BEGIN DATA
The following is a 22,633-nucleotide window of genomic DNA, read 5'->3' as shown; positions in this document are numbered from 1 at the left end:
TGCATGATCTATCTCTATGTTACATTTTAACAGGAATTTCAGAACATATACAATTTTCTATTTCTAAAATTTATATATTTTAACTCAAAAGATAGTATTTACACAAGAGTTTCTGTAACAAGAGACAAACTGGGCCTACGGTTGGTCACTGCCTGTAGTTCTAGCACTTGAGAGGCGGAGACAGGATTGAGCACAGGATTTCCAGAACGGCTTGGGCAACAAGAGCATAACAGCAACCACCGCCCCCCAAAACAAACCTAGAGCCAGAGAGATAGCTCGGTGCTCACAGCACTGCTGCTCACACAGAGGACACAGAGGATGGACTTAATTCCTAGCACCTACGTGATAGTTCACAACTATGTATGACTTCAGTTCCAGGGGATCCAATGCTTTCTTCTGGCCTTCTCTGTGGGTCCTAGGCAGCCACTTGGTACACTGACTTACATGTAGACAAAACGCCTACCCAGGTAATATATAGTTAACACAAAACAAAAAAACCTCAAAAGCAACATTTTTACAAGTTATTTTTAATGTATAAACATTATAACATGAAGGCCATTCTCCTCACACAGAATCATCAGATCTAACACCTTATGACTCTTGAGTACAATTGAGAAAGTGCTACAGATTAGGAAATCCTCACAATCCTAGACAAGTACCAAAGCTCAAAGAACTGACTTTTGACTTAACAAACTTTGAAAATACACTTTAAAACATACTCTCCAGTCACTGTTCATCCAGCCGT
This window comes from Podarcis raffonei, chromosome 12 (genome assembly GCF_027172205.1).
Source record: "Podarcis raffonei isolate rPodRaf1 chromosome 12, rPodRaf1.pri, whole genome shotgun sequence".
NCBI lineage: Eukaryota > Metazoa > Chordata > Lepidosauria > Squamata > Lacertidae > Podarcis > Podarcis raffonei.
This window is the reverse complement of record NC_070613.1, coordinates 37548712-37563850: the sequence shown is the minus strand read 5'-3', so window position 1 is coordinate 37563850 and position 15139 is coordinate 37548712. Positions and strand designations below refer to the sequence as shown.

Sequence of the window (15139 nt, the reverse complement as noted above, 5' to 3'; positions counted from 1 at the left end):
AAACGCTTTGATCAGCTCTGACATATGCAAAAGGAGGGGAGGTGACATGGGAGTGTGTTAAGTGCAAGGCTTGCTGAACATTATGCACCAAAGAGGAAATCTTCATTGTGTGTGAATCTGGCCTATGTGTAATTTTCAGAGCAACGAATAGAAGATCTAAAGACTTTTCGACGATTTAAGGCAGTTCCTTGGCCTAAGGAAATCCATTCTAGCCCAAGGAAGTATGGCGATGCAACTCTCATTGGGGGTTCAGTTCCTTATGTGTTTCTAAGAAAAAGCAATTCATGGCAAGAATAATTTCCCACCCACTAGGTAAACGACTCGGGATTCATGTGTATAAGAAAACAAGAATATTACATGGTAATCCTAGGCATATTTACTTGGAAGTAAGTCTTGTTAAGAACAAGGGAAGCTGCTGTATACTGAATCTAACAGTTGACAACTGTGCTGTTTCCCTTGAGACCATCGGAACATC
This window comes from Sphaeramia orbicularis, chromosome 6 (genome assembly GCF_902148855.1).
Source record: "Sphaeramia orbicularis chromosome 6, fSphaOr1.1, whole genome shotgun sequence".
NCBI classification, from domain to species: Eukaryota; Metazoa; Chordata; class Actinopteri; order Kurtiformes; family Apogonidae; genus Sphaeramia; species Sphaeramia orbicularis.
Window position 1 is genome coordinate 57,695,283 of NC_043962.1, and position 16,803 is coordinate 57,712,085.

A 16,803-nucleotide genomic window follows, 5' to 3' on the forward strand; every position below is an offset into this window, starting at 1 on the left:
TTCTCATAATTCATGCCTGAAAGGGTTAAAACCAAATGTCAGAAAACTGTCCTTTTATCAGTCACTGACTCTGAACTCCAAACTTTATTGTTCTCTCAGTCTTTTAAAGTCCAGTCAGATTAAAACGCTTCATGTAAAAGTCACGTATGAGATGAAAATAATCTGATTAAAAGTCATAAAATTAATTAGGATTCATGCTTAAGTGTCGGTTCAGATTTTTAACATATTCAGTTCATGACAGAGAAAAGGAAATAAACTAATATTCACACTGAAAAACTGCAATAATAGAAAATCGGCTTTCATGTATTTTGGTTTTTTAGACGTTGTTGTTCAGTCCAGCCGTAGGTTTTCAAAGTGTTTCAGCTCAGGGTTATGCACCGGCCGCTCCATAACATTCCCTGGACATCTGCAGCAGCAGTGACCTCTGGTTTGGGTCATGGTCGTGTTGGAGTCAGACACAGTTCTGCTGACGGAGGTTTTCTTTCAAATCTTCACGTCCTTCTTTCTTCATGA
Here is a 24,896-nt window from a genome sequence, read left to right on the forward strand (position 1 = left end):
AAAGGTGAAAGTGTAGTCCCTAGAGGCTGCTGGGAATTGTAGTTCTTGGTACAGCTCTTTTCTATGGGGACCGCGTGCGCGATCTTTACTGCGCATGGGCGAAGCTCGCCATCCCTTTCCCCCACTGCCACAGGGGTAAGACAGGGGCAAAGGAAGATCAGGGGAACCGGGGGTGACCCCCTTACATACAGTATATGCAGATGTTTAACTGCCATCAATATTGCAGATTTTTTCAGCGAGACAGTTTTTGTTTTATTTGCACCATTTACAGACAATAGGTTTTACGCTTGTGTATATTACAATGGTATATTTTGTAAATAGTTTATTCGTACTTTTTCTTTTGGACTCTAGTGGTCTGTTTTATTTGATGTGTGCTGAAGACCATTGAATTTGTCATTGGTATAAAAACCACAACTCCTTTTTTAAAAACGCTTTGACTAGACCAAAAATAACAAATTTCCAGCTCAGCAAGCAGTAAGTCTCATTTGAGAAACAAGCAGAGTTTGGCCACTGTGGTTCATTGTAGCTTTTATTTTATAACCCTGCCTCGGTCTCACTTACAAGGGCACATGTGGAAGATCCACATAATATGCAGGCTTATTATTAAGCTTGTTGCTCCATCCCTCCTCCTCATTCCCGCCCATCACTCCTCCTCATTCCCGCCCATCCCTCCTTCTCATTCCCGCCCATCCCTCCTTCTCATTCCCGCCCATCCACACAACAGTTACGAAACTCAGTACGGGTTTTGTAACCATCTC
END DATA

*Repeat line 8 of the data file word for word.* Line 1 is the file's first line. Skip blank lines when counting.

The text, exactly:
AAACGCTTTGATCAGCTCTGACATATGCAAAAGGAGGGGAGGTGACATGGGAGTGTGTTAAGTGCAAGGCTTGCTGAACATTATGCACCAAAGAGGAAATCTTCATTGTGTGTGAATCTGGCCTATGTGTAATTTTCAGAGCAACGAATAGAAGATCTAAAGACTTTTCGACGATTTAAGGCAGTTCCTTGGCCTAAGGAAATCCATTCTAGCCCAAGGAAGTATGGCGATGCAACTCTCATTGGGGGTTCAGTTCCTTATGTGTTTCTAAGAAAAAGCAATTCATGGCAAGAATAATTTCCCACCCACTAGGTAAACGACTCGGGATTCATGTGTATAAGAAAACAAGAATATTACATGGTAATCCTAGGCATATTTACTTGGAAGTAAGTCTTGTTAAGAACAAGGGAAGCTGCTGTATACTGAATCTAACAGTTGACAACTGTGCTGTTTCCCTTGAGACCATCGGAACATC